While small-cap stocks, such as Conformis, Inc. (NASDAQ:CFMS) with its market cap of US$32m, are popular for their explosive growth, investors should also be aware of their balance sheet to judge whether the company can survive a downturn. Companies operating in the Medical Equipment industry, in particular ones that run negative earnings, are inclined towards being higher risk. Evaluating financial health as part of your investment thesis is vital. Here are a few basic checks that are good enough to have a broad overview of the company’s financial strength. Nevertheless, given that I have not delve into the company-specifics, I recommend you dig deeper yourself into CFMS here.
How much cash does CFMS generate through its operations?
Over the past year, CFMS has maintained its debt levels at around US$30m including long-term debt. At this constant level of debt, the current cash and short-term investment levels stands at US$37m , ready to deploy into the business. Moving onto cash from operations, its small level of operating cash flow means calculating cash-to-debt wouldn’t be too useful, though these low levels of cash means that operational efficiency is worth a look. For this article’s sake, I won’t be looking at this today, but you can assess some of CFMS’s operating efficiency ratios such as ROA here.
Can CFMS pay its short-term liabilities?
With current liabilities at US$12m, it appears that the company has maintained a safe level of current assets to meet its obligations, with the current ratio last standing at 5.71x. Having said that, a ratio greater than 3x may be considered high by some.
Does CFMS face the risk of succumbing to its debt-load?
With a debt-to-equity ratio of 68%, CFMS can be considered as an above-average leveraged company. This is not uncommon for a small-cap company given that debt tends to be lower-cost and at times, more accessible. However, since CFMS is currently unprofitable, there’s a question of sustainability of its current operations. Maintaining a high level of debt, while revenues are still below costs, can be dangerous as liquidity tends to dry up in unexpected downturns.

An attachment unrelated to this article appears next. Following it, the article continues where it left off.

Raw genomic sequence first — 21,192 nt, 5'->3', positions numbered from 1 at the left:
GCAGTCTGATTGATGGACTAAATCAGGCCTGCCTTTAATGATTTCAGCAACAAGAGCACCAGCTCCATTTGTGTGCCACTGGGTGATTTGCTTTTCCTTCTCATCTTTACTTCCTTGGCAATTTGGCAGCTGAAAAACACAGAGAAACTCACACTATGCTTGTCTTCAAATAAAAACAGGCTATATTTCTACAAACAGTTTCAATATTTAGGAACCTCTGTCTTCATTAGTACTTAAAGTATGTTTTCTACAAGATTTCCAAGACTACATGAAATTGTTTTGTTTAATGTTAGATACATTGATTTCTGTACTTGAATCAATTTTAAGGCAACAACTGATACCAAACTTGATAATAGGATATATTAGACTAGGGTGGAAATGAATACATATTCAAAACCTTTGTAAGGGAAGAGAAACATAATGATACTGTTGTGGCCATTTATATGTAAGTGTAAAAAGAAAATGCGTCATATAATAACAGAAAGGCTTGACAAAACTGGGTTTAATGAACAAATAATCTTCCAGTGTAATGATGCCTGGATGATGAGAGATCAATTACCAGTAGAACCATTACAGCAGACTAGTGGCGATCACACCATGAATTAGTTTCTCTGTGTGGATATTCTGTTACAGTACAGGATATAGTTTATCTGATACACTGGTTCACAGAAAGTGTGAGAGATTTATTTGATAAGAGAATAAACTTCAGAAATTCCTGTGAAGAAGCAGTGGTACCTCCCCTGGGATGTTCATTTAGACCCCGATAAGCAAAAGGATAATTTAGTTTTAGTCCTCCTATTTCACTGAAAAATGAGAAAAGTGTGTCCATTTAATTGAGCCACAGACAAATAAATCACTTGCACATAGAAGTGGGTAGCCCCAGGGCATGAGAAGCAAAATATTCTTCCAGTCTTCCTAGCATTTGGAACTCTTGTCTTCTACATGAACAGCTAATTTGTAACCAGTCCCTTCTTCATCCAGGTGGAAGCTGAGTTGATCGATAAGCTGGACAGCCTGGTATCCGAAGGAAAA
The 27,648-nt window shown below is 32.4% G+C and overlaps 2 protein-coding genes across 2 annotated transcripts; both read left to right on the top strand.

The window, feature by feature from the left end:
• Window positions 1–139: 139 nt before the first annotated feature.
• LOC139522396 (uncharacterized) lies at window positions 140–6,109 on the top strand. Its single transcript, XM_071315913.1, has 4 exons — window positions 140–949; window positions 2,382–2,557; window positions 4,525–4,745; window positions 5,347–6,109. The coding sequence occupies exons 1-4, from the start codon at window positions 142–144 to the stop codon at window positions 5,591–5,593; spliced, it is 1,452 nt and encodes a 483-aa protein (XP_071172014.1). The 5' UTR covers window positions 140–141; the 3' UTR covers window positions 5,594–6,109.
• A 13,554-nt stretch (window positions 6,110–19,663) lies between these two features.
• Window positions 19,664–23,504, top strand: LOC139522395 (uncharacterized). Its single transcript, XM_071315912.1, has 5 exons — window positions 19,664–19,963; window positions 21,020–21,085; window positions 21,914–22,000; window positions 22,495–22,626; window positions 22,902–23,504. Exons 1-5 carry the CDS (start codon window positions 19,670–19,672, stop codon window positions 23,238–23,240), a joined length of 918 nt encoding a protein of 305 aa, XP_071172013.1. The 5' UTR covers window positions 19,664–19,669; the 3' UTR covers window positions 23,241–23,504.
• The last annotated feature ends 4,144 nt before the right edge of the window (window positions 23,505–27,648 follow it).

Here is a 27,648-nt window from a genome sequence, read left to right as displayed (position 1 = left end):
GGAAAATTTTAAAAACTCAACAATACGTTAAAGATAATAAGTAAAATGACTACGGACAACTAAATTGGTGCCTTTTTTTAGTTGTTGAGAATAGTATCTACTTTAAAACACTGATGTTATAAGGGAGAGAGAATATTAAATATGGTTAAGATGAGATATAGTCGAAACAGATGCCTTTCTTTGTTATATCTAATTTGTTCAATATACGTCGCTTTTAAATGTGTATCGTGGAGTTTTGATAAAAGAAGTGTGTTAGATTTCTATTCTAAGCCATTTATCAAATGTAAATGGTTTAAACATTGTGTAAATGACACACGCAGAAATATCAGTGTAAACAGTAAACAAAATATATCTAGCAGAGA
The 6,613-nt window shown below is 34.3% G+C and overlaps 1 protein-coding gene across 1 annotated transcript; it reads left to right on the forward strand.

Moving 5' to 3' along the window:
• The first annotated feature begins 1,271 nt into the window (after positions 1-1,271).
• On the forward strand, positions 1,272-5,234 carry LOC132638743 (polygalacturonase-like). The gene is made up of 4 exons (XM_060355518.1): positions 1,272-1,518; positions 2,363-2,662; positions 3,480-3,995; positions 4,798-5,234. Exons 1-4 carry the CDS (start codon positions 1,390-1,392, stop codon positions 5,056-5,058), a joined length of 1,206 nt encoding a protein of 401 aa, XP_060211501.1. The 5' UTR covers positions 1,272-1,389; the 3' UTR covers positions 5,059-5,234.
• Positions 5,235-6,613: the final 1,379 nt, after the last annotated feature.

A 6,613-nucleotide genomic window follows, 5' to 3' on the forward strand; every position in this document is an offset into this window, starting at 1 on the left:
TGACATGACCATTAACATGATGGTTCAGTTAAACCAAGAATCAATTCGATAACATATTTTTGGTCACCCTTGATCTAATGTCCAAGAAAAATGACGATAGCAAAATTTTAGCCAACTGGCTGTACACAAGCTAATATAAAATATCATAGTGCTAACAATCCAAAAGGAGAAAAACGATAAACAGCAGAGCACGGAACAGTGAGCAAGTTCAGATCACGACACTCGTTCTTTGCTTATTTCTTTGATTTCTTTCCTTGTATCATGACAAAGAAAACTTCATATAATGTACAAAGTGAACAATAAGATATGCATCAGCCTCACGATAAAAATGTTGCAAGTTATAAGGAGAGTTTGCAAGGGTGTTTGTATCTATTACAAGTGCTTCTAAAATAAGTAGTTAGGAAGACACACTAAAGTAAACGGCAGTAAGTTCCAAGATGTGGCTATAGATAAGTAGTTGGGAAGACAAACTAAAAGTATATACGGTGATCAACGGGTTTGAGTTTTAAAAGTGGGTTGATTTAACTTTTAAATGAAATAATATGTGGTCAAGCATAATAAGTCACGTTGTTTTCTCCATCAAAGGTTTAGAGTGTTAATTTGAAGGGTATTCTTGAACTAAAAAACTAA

Although CFMS’s debt level is towards the higher end of the spectrum, its cash flow coverage seems adequate to meet obligations which means its debt is being efficiently utilised. This may mean this is an optimal capital structure for the business, given that it is also meeting its short-term commitment. I admit this is a fairly basic analysis for CFMS’s financial health. Other important fundamentals need to be considered alongside. I suggest you continue to research Conformis to get a better picture of the small-cap by looking at:
- Future Outlook: What are well-informed industry analysts predicting for CFMS’s future growth? Take a look at our free research report of analyst consensus for CFMS’s outlook.
- Historical Performance: What has CFMS’s returns been like over the past? Go into more detail in the past track record analysis and take a look at the free visual representations of our analysis for more clarity.
- Other High-Performing Stocks: Are there other stocks that provide better prospects with proven track records? Explore our free list of these great stocks here.
To help readers see past the short term volatility of the financial market, we aim to bring you a long-term focused research analysis purely driven by fundamental data. Note that our analysis does not factor in the latest price-sensitive company announcements.
The author is an independent contributor and at the time of publication had no position in the stocks mentioned. For errors that warrant correction please contact the editor at email@example.com.